Focusing on A.D.D
Mary Alice Askew can relate to this. She learned she had ADD in high school, and like many girls, her symptoms did not include hyperactivity, which made the diagnosis less obvious but no less debilitating. A bright, capable student, her grades and social relations did not match her potential. Though she studied diligently enough to get straight A's, she instead got C's and D's. During class, Askew reeled between two extremes, either "spaced-out or hyperfocused, with no happy medium," she says.
With her attention system out of control, the transitions from one class to the next were especially hard. Unable to switch activities without getting "mentally disorganized," she felt inadequate and confused. She knew she could perform as well as her peers, but something got in her way.
To determine what, her parents arranged for a battery of psychological tests that led to the diagnosis of ADD. Treatment began immediately, with stimulants for mental clarity and behavioral training to help her get organized. Her symptoms and grades improved, and she went on to college.
Askew thought she would remain dependent on psychopharmaceuticals for life, but a sudden twist of fate brought her to yoga—a breakthrough that redefined her personal therapy and eventually her career. She discovered yoga in her early 20s, after a car accident left her body wracked in pain. Her physical therapist recommended yoga as part of a comprehensive pain management program. She began to study with her physical therapist and also began to practice at home for up to 90 minutes every day.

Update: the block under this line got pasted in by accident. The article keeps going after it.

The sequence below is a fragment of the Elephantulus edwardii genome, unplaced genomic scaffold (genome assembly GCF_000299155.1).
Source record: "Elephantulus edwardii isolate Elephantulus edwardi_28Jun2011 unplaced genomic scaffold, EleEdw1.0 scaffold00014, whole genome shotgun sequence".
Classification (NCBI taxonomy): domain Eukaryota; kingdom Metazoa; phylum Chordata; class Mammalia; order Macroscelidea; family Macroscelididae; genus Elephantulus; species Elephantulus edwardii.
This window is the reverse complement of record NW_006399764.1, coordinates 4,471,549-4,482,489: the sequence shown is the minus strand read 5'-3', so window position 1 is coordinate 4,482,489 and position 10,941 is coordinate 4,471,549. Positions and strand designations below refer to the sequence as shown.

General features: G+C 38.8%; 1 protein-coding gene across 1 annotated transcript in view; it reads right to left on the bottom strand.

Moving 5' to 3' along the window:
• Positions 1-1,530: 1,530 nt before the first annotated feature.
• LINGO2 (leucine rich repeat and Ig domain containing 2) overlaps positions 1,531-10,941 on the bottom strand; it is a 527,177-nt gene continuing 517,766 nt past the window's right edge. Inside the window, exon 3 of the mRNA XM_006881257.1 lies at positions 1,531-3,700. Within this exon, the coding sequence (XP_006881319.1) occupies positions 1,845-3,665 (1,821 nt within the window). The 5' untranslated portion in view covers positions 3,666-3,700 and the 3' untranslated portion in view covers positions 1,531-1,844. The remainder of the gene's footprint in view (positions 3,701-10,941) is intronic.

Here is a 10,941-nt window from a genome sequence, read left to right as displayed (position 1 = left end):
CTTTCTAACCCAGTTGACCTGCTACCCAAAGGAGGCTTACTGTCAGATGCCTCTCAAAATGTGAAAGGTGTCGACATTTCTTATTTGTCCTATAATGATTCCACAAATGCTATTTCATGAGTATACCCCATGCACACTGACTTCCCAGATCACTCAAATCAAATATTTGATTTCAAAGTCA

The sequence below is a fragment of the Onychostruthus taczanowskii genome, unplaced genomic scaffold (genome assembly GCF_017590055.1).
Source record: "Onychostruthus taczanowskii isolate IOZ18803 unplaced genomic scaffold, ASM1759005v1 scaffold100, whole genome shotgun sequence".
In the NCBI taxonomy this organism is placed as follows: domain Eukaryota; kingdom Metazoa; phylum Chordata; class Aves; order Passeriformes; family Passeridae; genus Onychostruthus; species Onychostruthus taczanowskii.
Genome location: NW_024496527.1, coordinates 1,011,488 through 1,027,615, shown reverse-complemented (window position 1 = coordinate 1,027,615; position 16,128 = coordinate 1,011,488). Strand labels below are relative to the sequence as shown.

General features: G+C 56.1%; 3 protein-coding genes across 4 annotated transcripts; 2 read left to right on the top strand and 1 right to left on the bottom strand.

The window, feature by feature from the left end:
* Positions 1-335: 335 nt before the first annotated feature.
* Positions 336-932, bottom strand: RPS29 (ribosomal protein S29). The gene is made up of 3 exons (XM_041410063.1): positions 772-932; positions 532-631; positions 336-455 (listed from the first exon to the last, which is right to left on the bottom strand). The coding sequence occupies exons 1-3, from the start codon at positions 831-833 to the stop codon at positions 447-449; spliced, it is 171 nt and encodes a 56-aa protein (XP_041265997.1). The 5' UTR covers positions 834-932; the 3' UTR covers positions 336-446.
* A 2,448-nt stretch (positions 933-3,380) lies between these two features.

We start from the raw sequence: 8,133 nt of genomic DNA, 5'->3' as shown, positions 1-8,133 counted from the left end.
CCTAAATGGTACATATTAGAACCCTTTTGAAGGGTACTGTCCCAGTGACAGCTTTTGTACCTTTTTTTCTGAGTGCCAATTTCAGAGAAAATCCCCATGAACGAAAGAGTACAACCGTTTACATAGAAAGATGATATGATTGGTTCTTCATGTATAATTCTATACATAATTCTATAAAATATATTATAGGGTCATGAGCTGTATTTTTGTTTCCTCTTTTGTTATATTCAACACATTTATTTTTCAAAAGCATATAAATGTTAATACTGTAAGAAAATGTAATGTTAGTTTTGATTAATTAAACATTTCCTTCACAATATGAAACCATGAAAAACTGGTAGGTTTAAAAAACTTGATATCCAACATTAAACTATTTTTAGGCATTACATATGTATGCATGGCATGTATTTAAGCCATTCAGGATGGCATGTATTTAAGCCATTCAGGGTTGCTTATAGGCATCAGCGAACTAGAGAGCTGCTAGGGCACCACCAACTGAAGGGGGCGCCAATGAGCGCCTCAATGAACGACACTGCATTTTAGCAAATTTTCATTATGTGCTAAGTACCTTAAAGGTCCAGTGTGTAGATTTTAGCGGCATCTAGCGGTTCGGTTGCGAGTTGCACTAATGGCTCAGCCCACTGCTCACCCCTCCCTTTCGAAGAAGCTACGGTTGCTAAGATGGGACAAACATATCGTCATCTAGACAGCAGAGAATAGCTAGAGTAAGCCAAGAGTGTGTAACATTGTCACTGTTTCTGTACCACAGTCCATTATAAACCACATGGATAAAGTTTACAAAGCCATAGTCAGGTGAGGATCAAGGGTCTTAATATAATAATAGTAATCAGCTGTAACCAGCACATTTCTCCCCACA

The asanas helped reduce her pain and yielded a surprising side effect: Her symptoms of ADD improved too. "I noticed that standing postures put me into the perfect mental state for listening and learning," she says. So Askew began standing in Tadasana (Mountain Pose) at the back of the classroom. "It gave me something to do with my energy, besides fidgeting," says Askew. "It helped me stay in the academic moment."
After graduating with a master's degree in counseling, Askew began treating students with ADD at a public school in North Carolina. She taught them yoga and meditation to prepare for exams. Today, Askew works as a hypnotherapist and incorporates yoga into her work at Haller's Behavioral Arts and Research Clinic in New York City. She says yoga provides several benefits for those with ADD: